Esmé Weijung Wang’s The Collected Schizophrenias: Essays (Gray Wolf Press, 2019: 210 pp.) are an articulate and clarion cry to bring empathy to an arena in mental health where it has been missing. My take on it? Ms Wang seems… Read More ›
Listen on Spotify: https://open.spotify.com/show/6nngUdemxAnCd2B2wfw6Q6 People treat empathy as if it were an “on-off” switch. Turn it “on” for friends and family; turn it “off” for the “bad guys”. Turn empathy “on” for coworkers, customers, and insiders; turn empathy “off” for… Read More ›
One of the criticisms of empathy is that is leaves you vulnerable to compassion fatigue. The helping professions are notoriously exposed to burn out and empathic distress. Well-intentioned helpers end up as emotional basket cases. There is truth to it,… Read More ›
Short review: two thumbs up. Zaki and his work are the real deal. Zaki “gets it” as regards empathy. The most important take-away: empathy is trainable, teachable, malleable, acquirable, and an expandable competence and skill rather than an unchangeable personality… Read More ›
[Listen to a version of this post with bonus material on Spotify: https://open.spotify.com/episode/1OvEwkDD9b3IH66erzehnM?si=MeQ6C1uTQDyYGuAUGbegBw ] People want to know: Can empathy be taught? People complain and authentically struggle: I just don’t get it—or have it. In spite of the substantial affirmative… Read More ›
Listen on Spotify: https://open.spotify.com/episode/6WfkpUS9UPLZ2J6j3uCUVJ?si=i27E490CSmWUj3AcRtTDgQ Empathy is good for your health and well-being: Empathy is on a short list of stress reduction practices including meditation (mindfulness), Tai Chi, and Yoga. Receiving empathy in the form of a gracious and generous listening is… Read More ›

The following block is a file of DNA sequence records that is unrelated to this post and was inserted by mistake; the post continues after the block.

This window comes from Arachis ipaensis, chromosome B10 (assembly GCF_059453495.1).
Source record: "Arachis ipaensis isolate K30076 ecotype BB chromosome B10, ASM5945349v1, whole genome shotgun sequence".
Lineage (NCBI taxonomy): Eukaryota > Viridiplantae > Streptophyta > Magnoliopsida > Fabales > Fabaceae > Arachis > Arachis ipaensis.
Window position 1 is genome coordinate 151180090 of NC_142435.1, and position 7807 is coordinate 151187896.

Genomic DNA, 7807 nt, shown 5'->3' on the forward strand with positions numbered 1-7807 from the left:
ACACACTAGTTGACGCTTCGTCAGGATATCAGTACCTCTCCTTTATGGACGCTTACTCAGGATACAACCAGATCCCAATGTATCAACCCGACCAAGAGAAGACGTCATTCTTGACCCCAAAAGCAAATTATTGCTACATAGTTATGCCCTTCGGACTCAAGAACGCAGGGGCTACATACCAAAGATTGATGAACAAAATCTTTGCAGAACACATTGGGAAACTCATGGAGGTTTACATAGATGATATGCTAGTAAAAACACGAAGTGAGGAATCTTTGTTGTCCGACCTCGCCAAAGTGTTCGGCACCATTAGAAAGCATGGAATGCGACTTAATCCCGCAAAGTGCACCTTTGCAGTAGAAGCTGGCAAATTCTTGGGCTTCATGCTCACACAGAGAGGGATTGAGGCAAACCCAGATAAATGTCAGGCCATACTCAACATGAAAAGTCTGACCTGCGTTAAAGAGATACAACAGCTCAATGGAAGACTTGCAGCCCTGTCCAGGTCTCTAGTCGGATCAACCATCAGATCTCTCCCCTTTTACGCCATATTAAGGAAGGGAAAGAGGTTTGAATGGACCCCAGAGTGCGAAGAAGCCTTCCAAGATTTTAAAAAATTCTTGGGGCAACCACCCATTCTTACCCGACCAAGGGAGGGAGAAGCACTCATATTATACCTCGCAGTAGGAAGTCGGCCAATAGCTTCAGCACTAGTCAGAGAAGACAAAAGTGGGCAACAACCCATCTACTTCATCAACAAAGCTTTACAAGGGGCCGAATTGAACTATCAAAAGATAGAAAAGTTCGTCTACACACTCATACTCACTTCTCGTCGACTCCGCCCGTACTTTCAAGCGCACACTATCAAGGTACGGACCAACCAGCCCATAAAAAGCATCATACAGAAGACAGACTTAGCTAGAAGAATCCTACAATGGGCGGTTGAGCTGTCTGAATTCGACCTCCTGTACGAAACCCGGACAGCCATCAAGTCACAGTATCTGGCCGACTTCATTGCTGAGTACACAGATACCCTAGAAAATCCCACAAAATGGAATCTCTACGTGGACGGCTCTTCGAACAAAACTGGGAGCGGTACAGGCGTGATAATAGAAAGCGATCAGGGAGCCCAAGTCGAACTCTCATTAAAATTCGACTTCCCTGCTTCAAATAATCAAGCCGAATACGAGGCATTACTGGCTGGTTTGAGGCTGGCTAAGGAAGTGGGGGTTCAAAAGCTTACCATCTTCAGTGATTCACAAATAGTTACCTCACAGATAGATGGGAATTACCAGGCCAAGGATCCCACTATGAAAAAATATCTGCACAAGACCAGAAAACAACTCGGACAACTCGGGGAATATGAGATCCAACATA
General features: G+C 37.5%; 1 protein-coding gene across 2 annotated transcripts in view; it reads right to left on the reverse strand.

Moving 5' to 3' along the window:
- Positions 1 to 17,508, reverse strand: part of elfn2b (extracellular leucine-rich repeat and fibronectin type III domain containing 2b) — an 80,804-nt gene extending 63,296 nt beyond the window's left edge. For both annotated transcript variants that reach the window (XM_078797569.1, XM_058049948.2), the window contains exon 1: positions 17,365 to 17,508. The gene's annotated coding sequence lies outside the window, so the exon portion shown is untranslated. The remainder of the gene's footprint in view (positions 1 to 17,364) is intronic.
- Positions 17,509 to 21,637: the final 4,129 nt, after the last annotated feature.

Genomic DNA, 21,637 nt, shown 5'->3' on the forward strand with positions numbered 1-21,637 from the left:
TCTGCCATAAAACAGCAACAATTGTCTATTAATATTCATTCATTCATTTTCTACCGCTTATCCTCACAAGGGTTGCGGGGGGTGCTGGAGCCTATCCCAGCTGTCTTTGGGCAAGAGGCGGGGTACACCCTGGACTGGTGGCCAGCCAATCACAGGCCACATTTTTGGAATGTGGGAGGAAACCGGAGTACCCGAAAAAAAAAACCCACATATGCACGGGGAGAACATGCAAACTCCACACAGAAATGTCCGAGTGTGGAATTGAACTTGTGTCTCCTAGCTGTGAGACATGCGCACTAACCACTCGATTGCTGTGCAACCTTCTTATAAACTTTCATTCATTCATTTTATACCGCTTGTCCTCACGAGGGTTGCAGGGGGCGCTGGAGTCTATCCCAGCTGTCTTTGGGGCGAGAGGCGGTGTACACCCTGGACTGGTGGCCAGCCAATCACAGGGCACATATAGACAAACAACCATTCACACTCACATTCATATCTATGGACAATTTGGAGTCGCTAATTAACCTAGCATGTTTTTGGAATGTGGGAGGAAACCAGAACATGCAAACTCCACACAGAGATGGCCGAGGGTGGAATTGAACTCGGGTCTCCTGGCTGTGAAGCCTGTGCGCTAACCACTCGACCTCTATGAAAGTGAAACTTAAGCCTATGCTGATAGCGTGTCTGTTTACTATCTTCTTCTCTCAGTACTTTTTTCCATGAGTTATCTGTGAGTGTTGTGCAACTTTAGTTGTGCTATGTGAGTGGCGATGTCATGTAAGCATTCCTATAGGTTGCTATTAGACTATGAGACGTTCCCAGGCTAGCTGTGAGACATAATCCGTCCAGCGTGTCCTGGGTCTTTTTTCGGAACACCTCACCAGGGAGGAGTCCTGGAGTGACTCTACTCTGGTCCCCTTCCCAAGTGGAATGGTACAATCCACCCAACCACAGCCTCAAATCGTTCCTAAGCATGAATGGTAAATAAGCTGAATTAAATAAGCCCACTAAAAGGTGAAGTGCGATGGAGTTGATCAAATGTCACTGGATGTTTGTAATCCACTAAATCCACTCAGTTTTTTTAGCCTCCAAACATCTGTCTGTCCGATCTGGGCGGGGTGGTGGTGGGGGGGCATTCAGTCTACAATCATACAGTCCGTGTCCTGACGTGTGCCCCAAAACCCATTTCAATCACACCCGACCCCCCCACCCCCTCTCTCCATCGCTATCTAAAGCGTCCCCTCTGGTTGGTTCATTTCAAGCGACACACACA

Psychotherapy invokes a virtual reality all of its own – even without cyber space. This is especially the case with dynamic psychotherapy that activates forms of transference in which one relates to the therapist “as if” in conversation with a past or future person or reality, the latter not physical present. Indeed, with the exception of being careful not to step in front of a bus while crossing the street on the way to therapy, we are usually over-confident that we know the reality of how our relationships work or what people mean by their communications. This is less the case with certain forms of narrowly focused behavioral therapies, which are nevertheless still more ambiguous than is commonly recognized. Never was it truer that meaning – and emotions such as fear – are generated in the mind of the beholder.